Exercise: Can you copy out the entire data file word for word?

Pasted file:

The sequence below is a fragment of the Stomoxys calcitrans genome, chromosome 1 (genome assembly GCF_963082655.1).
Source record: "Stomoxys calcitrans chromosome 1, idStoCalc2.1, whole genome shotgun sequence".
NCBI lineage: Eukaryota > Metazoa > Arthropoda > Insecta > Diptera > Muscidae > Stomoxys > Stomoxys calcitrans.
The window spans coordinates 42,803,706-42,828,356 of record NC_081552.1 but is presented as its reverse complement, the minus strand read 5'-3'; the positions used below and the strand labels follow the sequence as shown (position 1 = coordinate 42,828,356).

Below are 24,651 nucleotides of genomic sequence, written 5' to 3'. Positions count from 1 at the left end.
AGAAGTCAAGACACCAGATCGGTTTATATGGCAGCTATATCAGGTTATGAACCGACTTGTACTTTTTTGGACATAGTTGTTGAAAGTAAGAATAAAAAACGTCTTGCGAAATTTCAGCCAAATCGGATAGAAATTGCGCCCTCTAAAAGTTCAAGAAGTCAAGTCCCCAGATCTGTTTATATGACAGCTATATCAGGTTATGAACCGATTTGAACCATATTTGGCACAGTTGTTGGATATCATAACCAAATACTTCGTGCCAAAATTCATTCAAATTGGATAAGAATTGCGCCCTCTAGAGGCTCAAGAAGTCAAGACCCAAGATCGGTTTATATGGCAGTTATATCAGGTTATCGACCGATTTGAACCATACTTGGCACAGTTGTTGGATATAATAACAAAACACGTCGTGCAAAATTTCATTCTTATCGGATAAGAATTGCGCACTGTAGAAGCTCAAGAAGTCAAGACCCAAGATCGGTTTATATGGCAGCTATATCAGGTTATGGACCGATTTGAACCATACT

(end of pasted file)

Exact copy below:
The sequence below is a fragment of the Stomoxys calcitrans genome, chromosome 1 (genome assembly GCF_963082655.1).
Source record: "Stomoxys calcitrans chromosome 1, idStoCalc2.1, whole genome shotgun sequence".
NCBI lineage: Eukaryota > Metazoa > Arthropoda > Insecta > Diptera > Muscidae > Stomoxys > Stomoxys calcitrans.
The window spans coordinates 42,803,706-42,828,356 of record NC_081552.1 but is presented as its reverse complement, the minus strand read 5'-3'; the positions used below and the strand labels follow the sequence as shown (position 1 = coordinate 42,828,356).

Below are 24,651 nucleotides of genomic sequence, written 5' to 3'. Positions count from 1 at the left end.
AGAAGTCAAGACACCAGATCGGTTTATATGGCAGCTATATCAGGTTATGAACCGACTTGTACTTTTTTGGACATAGTTGTTGAAAGTAAGAATAAAAAACGTCTTGCGAAATTTCAGCCAAATCGGATAGAAATTGCGCCCTCTAAAAGTTCAAGAAGTCAAGTCCCCAGATCTGTTTATATGACAGCTATATCAGGTTATGAACCGATTTGAACCATATTTGGCACAGTTGTTGGATATCATAACCAAATACTTCGTGCCAAAATTCATTCAAATTGGATAAGAATTGCGCCCTCTAGAGGCTCAAGAAGTCAAGACCCAAGATCGGTTTATATGGCAGTTATATCAGGTTATCGACCGATTTGAACCATACTTGGCACAGTTGTTGGATATAATAACAAAACACGTCGTGCAAAATTTCATTCTTATCGGATAAGAATTGCGCACTGTAGAAGCTCAAGAAGTCAAGACCCAAGATCGGTTTATATGGCAGCTATATCAGGTTATGGACCGATTTGAACCATACT